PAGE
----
How to Code: Simple Data - Weeks 4 and 5


This week I finished up Week 4 and 5 of How to Code: Simple Data from UBC and the class finally became a bit interesting. The earlier lessons were mind numbingly boring. The problem sets had no actual problem solving involved. Instead, they had me following simple step-by-step directions.

In week 4 I finally got to see the templates I practiced in earlier lessons show their worth. With more complicated problems, the templates imply the best way to use a given data type. I sometimes find myself wanting to revise a template to better suit a function. I would have gotten a more direct solution to my problem, but it makes it less modular and more difficult to modify. By strictly using the  structure given in a template, I write better code.

The test examples force me to consider all the possible values a data type could have. Then the templates force me to deal with these cases one at a time. This is something I struggled with in earlier classes because I would constantly deal with errors from unexpected data.

The functional programming approach of Racket also encourages modular programing. In C and Python I had made a habit of writing long winding functions that brought be straight to the answer I wanted. But this made it easy to lose track of the data.

In functional programming, if a single function is too long, it is more apparent that I can divide it into smaller functions. A long function is unwieldy because it has functions nested within functions nested within functions nested within.... etc etc. I find this hard to read, so I break it into smaller chunks.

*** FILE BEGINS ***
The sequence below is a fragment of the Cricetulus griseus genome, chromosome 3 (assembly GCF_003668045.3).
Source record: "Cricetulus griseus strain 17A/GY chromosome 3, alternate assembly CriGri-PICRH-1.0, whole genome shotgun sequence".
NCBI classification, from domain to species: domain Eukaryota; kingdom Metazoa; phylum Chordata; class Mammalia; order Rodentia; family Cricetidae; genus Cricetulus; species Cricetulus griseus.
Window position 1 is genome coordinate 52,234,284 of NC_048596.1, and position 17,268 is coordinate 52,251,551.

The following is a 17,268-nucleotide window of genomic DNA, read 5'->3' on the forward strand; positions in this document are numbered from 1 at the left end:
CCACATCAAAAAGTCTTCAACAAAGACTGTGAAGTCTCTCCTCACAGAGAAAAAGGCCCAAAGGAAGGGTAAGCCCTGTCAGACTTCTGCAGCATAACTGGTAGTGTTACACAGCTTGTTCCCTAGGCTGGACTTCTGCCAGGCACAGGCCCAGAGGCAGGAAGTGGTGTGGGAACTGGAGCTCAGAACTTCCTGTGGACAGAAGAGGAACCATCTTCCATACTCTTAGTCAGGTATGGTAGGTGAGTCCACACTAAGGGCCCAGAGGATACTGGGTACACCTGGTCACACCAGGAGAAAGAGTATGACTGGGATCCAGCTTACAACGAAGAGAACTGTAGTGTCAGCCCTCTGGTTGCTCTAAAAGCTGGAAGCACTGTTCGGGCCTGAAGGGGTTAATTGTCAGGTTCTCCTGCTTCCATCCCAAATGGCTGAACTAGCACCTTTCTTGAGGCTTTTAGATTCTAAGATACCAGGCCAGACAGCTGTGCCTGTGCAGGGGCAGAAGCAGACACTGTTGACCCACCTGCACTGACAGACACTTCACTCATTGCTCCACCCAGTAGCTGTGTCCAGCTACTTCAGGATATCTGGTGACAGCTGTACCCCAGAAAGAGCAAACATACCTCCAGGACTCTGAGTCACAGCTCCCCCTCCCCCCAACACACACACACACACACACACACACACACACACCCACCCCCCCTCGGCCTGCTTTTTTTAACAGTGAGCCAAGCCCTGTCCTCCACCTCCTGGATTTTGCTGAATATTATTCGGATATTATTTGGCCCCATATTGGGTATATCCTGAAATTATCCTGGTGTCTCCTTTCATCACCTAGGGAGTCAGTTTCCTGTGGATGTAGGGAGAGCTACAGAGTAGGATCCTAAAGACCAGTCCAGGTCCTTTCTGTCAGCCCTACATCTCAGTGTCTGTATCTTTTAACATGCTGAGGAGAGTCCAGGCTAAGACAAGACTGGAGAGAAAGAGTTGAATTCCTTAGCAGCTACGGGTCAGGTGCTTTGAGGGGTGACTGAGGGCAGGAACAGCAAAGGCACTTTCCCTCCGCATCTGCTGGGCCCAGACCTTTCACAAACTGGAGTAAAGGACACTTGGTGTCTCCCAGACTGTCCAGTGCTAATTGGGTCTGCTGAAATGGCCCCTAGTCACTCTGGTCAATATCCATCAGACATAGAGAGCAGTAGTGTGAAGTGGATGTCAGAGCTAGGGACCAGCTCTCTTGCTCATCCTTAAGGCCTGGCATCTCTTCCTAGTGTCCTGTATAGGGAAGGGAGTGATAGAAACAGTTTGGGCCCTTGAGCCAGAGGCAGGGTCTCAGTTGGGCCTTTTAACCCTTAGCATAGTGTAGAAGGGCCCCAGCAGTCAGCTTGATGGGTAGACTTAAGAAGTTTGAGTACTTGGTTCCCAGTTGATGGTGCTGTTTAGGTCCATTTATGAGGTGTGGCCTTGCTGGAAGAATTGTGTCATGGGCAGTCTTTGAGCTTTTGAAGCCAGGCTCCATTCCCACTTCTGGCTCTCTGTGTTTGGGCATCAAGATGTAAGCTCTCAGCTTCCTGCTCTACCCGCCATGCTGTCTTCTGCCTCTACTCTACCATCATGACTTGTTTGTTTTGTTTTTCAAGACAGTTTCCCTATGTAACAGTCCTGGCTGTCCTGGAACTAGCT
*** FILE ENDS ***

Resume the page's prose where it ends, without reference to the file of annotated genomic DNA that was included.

In one of the class discussions, a classmate talked about the importance of modular programming and well made data sets. Functions, he said, shouldn't take information it doesn't use. A function using a compound data type should utilize all of the information provided. Otherwise, consider redesigning the data or how the functions handles it. Programs written this way are more secure and efficient. A hacker for example, with have less resources to exploit in a function that takes less data.

When I started How to Code: Simple Data, I rolled my eyes at the redundancy of how to declare variables again. But now that I'm nearing the end of the class, I haven't even learned how to implement loops and I'm still being surprised by how flexible the template system is.

The fun part of programming is still in writing the body of a function. It can be hard to exercise enough patience to get through the exhaustive examples, tests and documentation. I am not a patient programmer (yet). But when I can get through each step in turn, it's worth see how easy it is to solve bigger problems.

Alexander Boer